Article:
Johnny Amobi survived a terrible childhood to become a West End star
Brought up by an alcoholic single mum in Camden, expelled from school and witness in an attempted murder trial at the Old Bailey when barely into his teens, it wasn’t much of a childhood. At 15 Johnny Amobi joined classes at the WAC performing arts college up the road from where he lived. But he was kicked out of that too.
Four years later he returned. This time he stayed and at the age of 23, through a mixture of talent, luck and personality, his powerful singing voice was filling the Victoria Theatre in the 1980s hit show Starlight Express in the first of several lead roles in West End musicals.
It is a heart-warming rags-to-riches tale that would also see Amobi travel the world as a singer. Now living in the proverbial house on the hill in Highgate, he has come back to where it all began, hosting WAC’s gala show last month, which included performances from students he teaches there twice a week.
“I wouldn’t be where I was if it weren’t for WAC,” Amobi states expansively. “When I first went there as a youngster I needed to be engaged, I needed to be respected and that’s what happened for the first time in my life. WAC was the root, my pathway to the beginning of my journey and it is a place I love to be associated with.”
The son of a Scottish mother and Nigerian father, Amobi grew up in the Camden Town of the 1960s and ‘70s when it was more Walter Sickert than Amy Winehouse, its crumbling terraces seemingly light years away from gentrification.
His father had returned home after completing university studies when he was an infant and the two did not meet until Amobi was 10. “He came to England on a brief business trip but was more interested in my mum than me,” he recalls ruefully. He would not see him for another 20 years.
Times were hard but not that bad. His mother Pauline Mani was a resourceful woman who ran the Fairfield Community Centre in Arlington Rd and helped organise the annual festival in Albert Street, where they lived. A larger than life figure, she caught the eye of many people including her neighbour, the writer Beryl Bainbridge, who based the character Freda in the novel The Bottle Factory Outing on her.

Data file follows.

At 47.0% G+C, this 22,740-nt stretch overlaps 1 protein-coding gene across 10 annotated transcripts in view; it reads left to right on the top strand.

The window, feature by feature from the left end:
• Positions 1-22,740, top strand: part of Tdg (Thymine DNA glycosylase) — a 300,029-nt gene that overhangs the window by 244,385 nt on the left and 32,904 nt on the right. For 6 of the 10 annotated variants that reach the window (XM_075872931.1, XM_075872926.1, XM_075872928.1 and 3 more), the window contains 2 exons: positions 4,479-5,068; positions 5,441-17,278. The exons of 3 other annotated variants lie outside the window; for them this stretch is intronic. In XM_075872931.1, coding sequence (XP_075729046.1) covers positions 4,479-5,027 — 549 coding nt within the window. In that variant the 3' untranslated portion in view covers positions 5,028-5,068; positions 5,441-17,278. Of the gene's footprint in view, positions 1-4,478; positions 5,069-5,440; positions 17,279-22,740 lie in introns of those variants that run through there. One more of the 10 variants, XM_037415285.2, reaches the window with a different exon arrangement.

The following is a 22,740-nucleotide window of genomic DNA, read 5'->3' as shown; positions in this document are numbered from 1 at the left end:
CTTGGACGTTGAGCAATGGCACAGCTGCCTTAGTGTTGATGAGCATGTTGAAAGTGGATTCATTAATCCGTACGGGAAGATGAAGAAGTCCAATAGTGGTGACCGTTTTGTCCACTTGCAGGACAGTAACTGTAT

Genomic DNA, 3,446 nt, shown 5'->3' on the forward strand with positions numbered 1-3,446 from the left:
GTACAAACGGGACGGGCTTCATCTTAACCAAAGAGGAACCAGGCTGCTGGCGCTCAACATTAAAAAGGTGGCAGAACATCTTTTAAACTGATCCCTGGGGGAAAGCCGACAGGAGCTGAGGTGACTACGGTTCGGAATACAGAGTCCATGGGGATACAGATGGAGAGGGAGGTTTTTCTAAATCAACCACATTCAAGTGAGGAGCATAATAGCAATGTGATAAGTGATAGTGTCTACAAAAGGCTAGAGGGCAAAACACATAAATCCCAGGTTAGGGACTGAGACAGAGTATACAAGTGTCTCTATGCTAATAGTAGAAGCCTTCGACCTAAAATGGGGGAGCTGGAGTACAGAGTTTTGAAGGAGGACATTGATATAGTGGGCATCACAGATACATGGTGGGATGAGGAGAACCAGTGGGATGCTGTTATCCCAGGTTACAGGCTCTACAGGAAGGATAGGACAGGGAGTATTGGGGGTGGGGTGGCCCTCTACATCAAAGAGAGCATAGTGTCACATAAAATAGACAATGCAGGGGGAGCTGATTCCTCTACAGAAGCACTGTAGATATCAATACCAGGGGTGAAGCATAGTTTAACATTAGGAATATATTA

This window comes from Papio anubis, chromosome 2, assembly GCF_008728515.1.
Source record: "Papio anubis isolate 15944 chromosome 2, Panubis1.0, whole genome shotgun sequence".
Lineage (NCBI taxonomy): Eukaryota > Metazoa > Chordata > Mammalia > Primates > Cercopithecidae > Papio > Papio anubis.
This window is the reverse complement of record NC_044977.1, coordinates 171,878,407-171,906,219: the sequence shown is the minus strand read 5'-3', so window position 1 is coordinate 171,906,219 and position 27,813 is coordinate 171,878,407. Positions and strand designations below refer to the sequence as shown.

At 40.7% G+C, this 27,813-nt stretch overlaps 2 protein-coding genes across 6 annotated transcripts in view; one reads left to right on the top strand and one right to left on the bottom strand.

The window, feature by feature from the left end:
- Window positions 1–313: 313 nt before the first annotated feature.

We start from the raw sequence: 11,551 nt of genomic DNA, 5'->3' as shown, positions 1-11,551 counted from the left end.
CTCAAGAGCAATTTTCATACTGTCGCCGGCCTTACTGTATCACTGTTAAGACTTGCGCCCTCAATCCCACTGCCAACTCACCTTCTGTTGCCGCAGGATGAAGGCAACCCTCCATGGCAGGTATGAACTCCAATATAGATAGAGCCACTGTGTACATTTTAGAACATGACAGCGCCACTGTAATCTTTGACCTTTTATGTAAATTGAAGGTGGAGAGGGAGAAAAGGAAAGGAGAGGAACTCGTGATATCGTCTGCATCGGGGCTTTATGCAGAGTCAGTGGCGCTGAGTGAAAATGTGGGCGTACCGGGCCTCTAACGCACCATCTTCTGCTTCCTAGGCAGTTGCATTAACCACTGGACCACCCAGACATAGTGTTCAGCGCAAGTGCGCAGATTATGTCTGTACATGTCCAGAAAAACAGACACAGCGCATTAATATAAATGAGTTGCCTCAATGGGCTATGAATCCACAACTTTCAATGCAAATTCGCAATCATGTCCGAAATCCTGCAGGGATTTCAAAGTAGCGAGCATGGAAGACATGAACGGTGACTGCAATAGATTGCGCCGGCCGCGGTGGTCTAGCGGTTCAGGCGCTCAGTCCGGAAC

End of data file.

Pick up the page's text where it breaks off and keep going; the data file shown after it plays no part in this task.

But Pauline suffered from many demons, chief of which was drink, which would eventually kill her at the age of 62. “My childhood was shit,” says Amobi calmly. “My mother was a very angry woman and we had an uneasy relationship to say the least.”
Amobi reacted with his own anger and after being expelled from two primary schools, Primrose Hill and Netley, he was sent to a boarding school for “maladjusted children”. For his secondary education he returned to Camden, where he had to negotiate his way through the local hard nuts, both on the streets and at his new school, the former Sir William Collins in Somers Town.
Now living in Camden Street, he one day witnessed someone getting his throat cut at a friend’s house. ”I was 13 and had to give evidence at the Old Bailey. There were no protective screens or video evidence in those days. But the guy got off the attempted murder charge and for a long time I was terrified that he’d come and get me.”
His passion for music lightened the load. Camden Town was the heartland of punk and rising homegrown soul artists like Jazzie B, while the best clubs on the music scene like Crackers, the Electric Ballroom and The 100 Club were all within walking distance.
“That was the great thing about Camden – there was so much going on and you were able to meet all these different people. For me it represented freedom.”
His love of dancing saw him enroll in dance classes at WAC. “But I kept mucking about and they said I was wasting their time – they were right. They told me to come back when I was more serious, which is what I did.”
Now much more settled and drawing on his own experiences to study social work, thoughts of a career in show business were far from his mind. But he was encouraged to develop his talents and this led to him being awarded the Dame Anna Neagle scholarship by impresario Cameron Mackintosh to study musical theatre at the London Studio Centre in York Way, King’s Cross.
He emerged three years later with a finely tuned tenor voice and straightaway landed the role of Poppa in Starlight Express. From there he joined the original cast of Miss Saigon. Five Guys Named Mo, Notre Dame de Paris, Dancing in the Streets andJoseph And The Technicolor Dreamcoat are among his other West End credits. He has also worked extensively in Africa, Australia and India, led his own band and recorded with the likes of Olivia Newton John.
Now mainly working as a solo singer and songwriter, he spends two days a week at WAC’s base in Hampstead Town Hall, Belsize Park, putting musical theatre diploma students through their paces. “I feel inspired when I watch my WAC students on stage,” he declares happily. They give so much passion, energy and total commitment to the craft. I hope the self-esteem they gain from this transfers into the rest of their lives, just like it has done mine.”
Published: 2 February, 2012